If a condemned man in France did something worthy of the guillotine, it was assumed he was going to hell, and since they caught his head in a basket, he was going to hell in a hand basket. The point? After telling us the whole world is “condemned” spiritually and going to hell (John 3:18), John tells us why (v.19). Light had come into the world, i.e., the light of Christ (John 8:12), “and men loved darkness rather than light, because their deeds were evil” (3:19). Men rejected Christ because drunkards love to drink, fornicators love to fornicate, etc.
If you are thinking that not all men love darkness and evil deeds, think again. Proverbs 21:4 says that even the plowing of the wicked is sin, which tells us that everything the unbeliever does is sin (cf. Isa. 64:6; Mt.7:21). This is because good works done by unbelievers are done in self-righteousness, and God hates self-righteousness. But self-righteous unbelievers love their form of darkness as much as drunkards and fornicators love theirs! Self-righteous people love to think they are going to heaven because of their good works.
This is also true of religious people. When John says that “the darkness is past, and the true light now shineth” (IJohn 2:8, he is referring to the darkness of the religious Jews of his day, who thought they could sin all they wanted as long as they brought an animal sacrifice to atone for it. They loved their darkness as much as fornicators, drunkards and self-righteous men! All of these kinds of sinners hated the Light (John 3:20) because people who don’t engage in these sins make you look bad if you do.
Of course, religious unbelieving Jews hated Him “without a cause” (John 15:24,25) because He did miracles “which none other man did” (v.25 cf. John 9:32). If the Lord hadn’t done these works, “they had not had sin” (15:24), i.e., it would look like they weren’t sinners. Before He came, they brought a sacrifice that atoned for every sin, and so looked sinless. But when the Lord came and helped people with His miracles, it made them look bad by comparison.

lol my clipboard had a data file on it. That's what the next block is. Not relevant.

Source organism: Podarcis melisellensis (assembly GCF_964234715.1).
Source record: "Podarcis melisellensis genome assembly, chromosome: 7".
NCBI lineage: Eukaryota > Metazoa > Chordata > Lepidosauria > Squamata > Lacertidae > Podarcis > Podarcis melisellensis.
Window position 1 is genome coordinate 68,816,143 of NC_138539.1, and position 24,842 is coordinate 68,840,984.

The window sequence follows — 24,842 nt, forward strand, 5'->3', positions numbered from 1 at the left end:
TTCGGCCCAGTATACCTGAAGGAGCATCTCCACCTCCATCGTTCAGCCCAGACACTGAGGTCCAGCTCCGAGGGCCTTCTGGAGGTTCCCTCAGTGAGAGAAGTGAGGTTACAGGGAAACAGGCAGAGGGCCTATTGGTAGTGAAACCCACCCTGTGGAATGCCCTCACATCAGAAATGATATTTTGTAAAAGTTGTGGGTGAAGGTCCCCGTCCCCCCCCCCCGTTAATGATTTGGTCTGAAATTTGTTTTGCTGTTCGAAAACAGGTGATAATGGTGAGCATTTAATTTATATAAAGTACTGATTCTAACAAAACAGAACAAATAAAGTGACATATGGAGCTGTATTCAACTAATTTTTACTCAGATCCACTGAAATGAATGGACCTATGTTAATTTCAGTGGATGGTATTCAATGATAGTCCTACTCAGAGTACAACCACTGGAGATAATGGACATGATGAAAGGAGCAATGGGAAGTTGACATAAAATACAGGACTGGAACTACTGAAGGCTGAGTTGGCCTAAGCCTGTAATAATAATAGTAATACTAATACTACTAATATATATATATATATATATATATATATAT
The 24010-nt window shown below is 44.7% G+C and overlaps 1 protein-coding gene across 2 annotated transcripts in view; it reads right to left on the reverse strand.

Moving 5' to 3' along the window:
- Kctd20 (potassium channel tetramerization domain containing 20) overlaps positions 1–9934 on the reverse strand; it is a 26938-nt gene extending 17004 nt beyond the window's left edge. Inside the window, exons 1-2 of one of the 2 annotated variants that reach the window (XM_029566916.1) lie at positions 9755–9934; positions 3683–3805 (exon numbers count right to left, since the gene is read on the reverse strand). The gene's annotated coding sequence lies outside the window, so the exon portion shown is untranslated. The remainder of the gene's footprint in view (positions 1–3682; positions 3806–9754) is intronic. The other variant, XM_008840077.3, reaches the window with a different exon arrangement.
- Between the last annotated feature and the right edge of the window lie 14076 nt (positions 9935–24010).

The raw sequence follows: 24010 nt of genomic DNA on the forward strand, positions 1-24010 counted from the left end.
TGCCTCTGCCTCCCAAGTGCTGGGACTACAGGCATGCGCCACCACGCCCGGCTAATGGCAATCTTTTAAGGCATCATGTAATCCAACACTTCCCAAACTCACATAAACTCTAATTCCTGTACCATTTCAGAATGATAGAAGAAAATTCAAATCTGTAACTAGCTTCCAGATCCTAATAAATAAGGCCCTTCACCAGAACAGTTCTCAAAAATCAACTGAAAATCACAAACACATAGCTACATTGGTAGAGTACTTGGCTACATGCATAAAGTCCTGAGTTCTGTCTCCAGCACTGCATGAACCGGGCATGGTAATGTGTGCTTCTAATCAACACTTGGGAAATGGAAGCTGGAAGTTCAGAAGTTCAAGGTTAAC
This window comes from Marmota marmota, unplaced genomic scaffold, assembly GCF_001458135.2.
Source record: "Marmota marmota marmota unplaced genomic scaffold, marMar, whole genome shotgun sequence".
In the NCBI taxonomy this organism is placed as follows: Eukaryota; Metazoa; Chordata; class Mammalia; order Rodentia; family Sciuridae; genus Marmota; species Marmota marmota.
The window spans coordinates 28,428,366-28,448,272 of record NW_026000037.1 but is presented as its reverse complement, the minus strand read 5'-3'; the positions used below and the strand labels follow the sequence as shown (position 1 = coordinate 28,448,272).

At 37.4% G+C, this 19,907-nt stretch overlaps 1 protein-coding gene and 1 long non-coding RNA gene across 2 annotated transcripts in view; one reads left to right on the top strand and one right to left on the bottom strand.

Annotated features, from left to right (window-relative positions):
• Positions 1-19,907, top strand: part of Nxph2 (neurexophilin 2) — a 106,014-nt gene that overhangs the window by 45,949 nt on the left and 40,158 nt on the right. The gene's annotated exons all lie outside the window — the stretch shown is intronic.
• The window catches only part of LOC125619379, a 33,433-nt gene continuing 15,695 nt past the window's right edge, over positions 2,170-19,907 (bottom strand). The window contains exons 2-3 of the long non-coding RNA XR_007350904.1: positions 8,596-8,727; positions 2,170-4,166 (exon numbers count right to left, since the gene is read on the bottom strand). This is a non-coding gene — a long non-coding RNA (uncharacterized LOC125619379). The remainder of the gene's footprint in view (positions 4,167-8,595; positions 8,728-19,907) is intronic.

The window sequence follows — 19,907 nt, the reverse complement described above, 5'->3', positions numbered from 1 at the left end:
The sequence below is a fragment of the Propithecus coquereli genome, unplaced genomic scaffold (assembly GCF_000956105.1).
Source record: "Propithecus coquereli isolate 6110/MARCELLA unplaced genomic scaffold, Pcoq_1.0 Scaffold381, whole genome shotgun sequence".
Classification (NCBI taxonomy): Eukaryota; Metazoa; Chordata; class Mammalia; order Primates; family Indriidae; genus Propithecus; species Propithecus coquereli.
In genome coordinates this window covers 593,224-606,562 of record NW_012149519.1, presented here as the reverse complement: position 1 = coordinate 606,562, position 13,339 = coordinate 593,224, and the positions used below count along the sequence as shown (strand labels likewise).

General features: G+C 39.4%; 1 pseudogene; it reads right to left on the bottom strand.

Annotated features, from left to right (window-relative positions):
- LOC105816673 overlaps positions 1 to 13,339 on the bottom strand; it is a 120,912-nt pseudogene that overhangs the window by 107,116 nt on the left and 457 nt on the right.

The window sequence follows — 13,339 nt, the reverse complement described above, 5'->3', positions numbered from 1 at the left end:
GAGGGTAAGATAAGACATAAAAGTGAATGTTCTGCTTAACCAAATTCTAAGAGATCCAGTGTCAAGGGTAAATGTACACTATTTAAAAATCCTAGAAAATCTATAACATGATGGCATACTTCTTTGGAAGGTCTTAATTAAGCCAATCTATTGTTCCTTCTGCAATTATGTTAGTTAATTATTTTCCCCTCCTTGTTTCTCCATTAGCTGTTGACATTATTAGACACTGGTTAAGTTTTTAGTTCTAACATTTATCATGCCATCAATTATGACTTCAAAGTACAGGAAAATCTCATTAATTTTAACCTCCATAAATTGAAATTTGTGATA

It is just like in John 15:22 when the Lord said “If I had not come and spoken unto them, they had not sin.” Before He came, if a man hadn’t committed fornication, it looked like He had no sin. But when the Lord came and spoke the words of Matthew 5:28, it took away the “cloke” that covered their sin (John 15:22). Similarly, once He did the miracles that helped people, it turned up the “light” that exposed the religious man’s lack of love for his neighbor to a million candlepower. It was a sin not to love your neighbour (Lev.19:18)
So unbelievers hated the Light, “neither cometh to the light” (John 3:20). Notice it doesn’t say they didn’t come to church. The unsaved religious Jew loved going to temple and synagogue. But he wouldn’t come to Christ, “lest his deeds should be reproved.” If he didn’t come to the Lord, he didn’t have to hear Him talk about his thought life, and he didn’t have to see Him helping and loving His neighbors, making him look bad by comparison.
But who was “he that doeth truth” (John 3:21)? The man who was a true believer in Israel’s God before the Lord came. The one who realized that sacrifices were not a license to sin, and the one who agreed men shouldn’t think lustful thoughts. Such a man “cometh to the light” (v.21).
But when such a man came to Christ, how were his deeds “made manifest, that they are wrought in God” (3:21)? Well, before the Lord came, all Jews sacrificed when they sinned. When unbelievers did it, it was wrought in themselves, i.e., wrought in men. But when believers did it, it was wrought in God. Of course, you couldn’t tell the difference by just looking at them! But when true believers followed the Lord, it “made manifest” that his deeds were “wrought in God.”
Picture two men walking along with a dog. The dog, of course, is scurrying around, and you can’t tell to which man he belongs. But when the two men part ways, it makes manifest to whom the dog belongs. In the same way, when the Lord came, it made manifest to whom men belonged, for true believers came to the Light.